Celebrate the culture of agriculture & share skills (Growing! Cooking! Eating!)

When we lived in Japan, the common greeting among the gardening/farming folk right before New Years was, "Did you plant your onions yet?" With all the stress of getting ready for New Years (much like Christmas in the western world), planting onions was just one more thing on my ever expanding To-Do list. I really didn't see the difference in waiting just one week longer and then plant them after the celebrations died down, but even O-tousan (Father) insisted that onions are best when planted just before New Years. I hear in England, Boxing Day is considered the best day for planting onions. Well, here it is February, and I'm just now planting my onion seeds (good thing O-tousan is still back in Japan and can't see my American laziness!)


But seriously, why the rush to plant onions? Well, onions are daylight sensitive and they know when the summer solstice is. Each variety is pre-programmed to stop top growth and start bulb growth at a certain day length. Here in the north,  storage onions (also called long-day variety) need to be planted after the winter solstice (December 21--they know when that is, too) in order for them to have enough time to grow upwards. Once the days start getting shorter, top leaf growth stops and bulb growth begins. The leaves send nutrients to the bulb, then wither away when bulb growth is mostly done. The taller the leaves grow, the larger the bulb will be.


(Territorial Seed Co. photo)

Sweet onions (intermediate-day-length) are a little harder to grow here and do better in norther California and Utah. But if planted indoors early enough, they will grow enough leaves once transplanted outside to have a decent bulb.

On February 11, I planted the following:
Copra--a good basic onion that is supposed to keep longer than the rest.
WallaWalla--who can be from Washington and not plant these sweet beauties?
Negi--Japanese long onions.
Ne-Shi-Ko--a new one for us, another Asian long onion.
Purplettes--a small-bulbed onion that I'll use for pickles.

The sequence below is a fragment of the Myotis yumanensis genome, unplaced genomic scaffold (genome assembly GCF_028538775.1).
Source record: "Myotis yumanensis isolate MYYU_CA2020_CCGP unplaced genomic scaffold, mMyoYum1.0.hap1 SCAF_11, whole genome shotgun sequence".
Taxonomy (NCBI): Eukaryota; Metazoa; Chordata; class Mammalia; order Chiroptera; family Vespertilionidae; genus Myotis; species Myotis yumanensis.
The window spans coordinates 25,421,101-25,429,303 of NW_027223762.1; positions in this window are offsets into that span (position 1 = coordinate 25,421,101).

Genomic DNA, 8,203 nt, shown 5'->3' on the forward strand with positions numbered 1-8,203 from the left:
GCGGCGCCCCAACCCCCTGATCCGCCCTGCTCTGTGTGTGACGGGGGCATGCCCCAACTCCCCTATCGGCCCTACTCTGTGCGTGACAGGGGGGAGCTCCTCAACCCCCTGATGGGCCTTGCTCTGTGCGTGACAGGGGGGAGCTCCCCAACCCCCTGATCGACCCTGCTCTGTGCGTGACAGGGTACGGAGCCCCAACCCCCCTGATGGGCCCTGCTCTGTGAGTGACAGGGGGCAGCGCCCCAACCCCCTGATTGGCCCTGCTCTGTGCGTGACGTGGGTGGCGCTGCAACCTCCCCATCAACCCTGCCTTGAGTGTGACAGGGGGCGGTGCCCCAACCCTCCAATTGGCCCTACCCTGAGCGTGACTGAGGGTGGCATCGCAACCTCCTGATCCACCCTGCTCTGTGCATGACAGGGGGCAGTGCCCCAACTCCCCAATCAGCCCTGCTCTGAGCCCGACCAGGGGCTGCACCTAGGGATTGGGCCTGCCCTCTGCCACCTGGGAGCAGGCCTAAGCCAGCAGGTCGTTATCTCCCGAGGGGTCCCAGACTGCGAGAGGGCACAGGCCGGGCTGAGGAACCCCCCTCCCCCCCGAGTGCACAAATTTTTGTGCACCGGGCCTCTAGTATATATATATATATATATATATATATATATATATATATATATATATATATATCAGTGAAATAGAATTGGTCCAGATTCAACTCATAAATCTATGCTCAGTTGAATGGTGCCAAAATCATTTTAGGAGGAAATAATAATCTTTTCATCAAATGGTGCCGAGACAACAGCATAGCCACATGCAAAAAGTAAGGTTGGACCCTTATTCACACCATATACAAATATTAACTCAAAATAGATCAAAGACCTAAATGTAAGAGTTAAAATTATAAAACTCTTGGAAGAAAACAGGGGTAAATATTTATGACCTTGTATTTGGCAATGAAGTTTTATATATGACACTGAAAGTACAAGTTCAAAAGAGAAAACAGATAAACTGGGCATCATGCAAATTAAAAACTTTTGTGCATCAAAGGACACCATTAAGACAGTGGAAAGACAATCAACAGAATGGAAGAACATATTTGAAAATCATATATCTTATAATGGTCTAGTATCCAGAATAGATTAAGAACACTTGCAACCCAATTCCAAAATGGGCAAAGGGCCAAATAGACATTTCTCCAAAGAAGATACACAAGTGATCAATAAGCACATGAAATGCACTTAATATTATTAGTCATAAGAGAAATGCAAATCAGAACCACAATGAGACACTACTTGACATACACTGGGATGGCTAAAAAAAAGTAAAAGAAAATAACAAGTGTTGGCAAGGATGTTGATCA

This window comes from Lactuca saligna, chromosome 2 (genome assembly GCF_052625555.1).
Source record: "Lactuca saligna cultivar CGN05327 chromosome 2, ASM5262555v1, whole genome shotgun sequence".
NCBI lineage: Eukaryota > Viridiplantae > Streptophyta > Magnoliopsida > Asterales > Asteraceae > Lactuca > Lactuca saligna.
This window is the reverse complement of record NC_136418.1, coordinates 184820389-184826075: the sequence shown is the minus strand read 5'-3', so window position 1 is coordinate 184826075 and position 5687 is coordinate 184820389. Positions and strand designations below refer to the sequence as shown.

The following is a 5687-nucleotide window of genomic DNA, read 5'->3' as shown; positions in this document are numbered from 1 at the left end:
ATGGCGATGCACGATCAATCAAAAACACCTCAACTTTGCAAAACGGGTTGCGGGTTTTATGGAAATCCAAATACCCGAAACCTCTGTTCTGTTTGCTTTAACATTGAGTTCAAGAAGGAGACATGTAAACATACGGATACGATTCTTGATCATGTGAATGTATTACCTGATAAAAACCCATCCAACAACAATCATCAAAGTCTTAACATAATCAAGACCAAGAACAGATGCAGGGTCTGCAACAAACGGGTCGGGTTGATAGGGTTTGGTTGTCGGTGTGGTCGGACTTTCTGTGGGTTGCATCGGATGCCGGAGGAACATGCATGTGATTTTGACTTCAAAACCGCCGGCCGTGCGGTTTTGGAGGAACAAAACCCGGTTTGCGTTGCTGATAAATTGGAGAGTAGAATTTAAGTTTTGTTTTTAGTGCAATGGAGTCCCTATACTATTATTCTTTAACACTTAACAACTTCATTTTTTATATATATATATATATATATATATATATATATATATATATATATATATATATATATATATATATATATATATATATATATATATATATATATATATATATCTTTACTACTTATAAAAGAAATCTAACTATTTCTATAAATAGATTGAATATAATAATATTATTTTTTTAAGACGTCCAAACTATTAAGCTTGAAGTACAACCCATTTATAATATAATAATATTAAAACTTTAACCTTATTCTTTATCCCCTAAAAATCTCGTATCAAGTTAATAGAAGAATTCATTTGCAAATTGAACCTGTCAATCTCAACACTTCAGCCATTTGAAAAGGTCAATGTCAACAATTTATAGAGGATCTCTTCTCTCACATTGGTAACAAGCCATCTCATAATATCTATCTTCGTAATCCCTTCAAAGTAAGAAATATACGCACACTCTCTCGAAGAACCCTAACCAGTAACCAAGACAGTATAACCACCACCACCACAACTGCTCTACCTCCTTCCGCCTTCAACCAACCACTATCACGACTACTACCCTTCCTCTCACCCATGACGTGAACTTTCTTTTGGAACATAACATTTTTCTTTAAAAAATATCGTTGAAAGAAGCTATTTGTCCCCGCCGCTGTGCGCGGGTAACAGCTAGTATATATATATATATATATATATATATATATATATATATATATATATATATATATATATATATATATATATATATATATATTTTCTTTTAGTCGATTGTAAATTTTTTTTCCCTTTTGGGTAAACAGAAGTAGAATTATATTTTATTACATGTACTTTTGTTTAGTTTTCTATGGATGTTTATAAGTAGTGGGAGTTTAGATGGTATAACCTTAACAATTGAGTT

Pacific Pearl--another small-bulbed white onion.
Shimonita--a short, stocky Japanese salad onion.


Since it is too wet and cold to plant them outside, I planted them in 4" (9cm) pots with sterile potting soil. I say "planted", but onion seeds are so small that I just sprinkle about 10 tiny seeds on top of the well-watered soil, then water again and barely cover them with a thin layer of soil. I keep the soil moist, but not water logged or even very wet. Just moist. There is no need to put a heat mat under them and as long as they are near the window, they don't need a grow light either. Easy!


I noticed yesterday that the Negi were just beginning to pop up. Since onions can take up to two weeks to germinate, I'm sure the others will soon follow suit.


So why plant seeds when one can buy onion sets? One, you're in control of the quality and you know you won't be getting three week old sets that will just dry up and die in your garden. Two, there is so many more varieties of seeds than there are sets!  I have yet to find sets of Negi or Shimonita, farmers only grow the varieties with the most demand to sell as sets. We like our Asian onions, so we grow them from seed. And three, it's vastly cheaper to buy seed than it is to buy sets.


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Comment by Cornelia on February 28, 2012 at 2:54pm

Always a wonderful thing to see those seeds bursting to life! Thanks so much for sharing.


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